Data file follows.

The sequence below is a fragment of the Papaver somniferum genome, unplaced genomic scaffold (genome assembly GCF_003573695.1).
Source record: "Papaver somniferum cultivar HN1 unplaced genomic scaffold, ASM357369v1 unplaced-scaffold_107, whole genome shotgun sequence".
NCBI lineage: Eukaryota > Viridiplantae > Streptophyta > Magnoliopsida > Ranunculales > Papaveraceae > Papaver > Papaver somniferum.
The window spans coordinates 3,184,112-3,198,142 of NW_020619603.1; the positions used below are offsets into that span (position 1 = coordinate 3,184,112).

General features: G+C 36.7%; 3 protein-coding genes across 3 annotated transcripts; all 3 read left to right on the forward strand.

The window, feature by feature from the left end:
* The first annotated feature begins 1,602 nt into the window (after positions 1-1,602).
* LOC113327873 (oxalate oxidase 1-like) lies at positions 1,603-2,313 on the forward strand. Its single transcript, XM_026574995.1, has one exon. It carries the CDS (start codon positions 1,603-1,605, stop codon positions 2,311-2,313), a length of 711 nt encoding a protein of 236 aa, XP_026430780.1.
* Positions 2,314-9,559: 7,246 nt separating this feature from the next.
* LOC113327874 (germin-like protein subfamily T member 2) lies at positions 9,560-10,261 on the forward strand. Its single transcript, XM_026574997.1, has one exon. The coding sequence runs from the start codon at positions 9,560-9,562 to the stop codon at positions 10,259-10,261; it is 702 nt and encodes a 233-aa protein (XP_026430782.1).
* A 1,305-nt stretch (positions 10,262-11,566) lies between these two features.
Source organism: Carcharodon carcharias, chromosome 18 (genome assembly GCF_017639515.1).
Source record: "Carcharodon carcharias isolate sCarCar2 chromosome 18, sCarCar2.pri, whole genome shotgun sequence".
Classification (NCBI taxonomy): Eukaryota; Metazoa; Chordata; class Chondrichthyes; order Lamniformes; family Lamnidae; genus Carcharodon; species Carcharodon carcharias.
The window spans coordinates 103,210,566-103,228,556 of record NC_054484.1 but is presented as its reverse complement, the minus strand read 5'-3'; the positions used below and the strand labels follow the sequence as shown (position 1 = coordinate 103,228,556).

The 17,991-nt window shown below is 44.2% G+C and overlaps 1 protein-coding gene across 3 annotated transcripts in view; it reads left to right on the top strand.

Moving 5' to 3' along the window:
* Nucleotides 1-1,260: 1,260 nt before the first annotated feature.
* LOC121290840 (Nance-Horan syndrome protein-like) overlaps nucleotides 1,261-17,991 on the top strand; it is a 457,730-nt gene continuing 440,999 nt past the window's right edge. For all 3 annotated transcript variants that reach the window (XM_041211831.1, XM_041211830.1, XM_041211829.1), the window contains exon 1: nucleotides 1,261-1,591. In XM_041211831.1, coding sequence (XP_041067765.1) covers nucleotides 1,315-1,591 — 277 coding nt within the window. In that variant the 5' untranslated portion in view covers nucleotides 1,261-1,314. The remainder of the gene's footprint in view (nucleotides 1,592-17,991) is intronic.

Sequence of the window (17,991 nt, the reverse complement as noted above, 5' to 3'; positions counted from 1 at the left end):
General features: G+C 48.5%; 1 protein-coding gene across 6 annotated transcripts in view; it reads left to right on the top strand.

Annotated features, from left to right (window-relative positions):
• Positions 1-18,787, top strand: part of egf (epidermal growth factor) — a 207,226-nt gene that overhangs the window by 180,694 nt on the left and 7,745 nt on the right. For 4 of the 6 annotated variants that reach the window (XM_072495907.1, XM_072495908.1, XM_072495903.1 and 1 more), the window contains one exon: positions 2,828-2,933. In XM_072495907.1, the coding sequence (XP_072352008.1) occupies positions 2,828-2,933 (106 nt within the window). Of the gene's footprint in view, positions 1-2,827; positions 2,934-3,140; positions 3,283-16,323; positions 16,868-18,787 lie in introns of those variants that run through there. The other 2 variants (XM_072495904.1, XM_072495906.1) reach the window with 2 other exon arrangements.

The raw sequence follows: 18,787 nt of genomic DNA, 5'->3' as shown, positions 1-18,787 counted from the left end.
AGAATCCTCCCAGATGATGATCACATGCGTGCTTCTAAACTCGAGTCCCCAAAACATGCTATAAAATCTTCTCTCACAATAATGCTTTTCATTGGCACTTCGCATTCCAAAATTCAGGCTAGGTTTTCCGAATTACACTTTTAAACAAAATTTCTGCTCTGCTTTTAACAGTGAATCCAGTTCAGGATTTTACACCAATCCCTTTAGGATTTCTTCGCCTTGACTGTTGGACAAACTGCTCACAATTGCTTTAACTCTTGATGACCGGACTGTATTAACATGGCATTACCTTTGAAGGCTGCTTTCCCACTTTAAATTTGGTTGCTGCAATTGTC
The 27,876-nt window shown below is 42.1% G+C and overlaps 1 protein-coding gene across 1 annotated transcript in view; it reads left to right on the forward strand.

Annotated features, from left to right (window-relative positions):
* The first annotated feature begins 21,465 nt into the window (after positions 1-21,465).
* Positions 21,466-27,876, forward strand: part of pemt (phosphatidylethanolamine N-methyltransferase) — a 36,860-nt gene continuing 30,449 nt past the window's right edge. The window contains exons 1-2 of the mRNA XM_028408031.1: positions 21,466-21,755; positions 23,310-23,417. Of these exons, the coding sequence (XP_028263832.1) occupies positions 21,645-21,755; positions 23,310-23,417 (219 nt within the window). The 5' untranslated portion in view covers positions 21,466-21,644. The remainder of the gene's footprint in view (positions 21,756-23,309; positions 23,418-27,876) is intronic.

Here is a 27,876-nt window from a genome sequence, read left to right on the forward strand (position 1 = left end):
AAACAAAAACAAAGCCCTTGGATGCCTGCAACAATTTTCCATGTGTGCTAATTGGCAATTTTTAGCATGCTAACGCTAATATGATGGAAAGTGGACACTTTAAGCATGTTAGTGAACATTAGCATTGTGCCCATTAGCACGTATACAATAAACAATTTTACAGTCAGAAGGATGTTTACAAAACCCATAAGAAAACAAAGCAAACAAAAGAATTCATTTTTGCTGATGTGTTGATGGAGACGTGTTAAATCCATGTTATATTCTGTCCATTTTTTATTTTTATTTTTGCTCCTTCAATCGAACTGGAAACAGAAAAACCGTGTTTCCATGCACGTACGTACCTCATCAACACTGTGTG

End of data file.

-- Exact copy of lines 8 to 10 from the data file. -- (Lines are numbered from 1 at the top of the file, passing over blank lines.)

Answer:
* LOC113327873 (oxalate oxidase 1-like) lies at positions 1,603-2,313 on the forward strand. Its single transcript, XM_026574995.1, has one exon. It carries the CDS (start codon positions 1,603-1,605, stop codon positions 2,311-2,313), a length of 711 nt encoding a protein of 236 aa, XP_026430780.1.
* Positions 2,314-9,559: 7,246 nt separating this feature from the next.
* LOC113327874 (germin-like protein subfamily T member 2) lies at positions 9,560-10,261 on the forward strand. Its single transcript, XM_026574997.1, has one exon. The coding sequence runs from the start codon at positions 9,560-9,562 to the stop codon at positions 10,259-10,261; it is 702 nt and encodes a 233-aa protein (XP_026430782.1).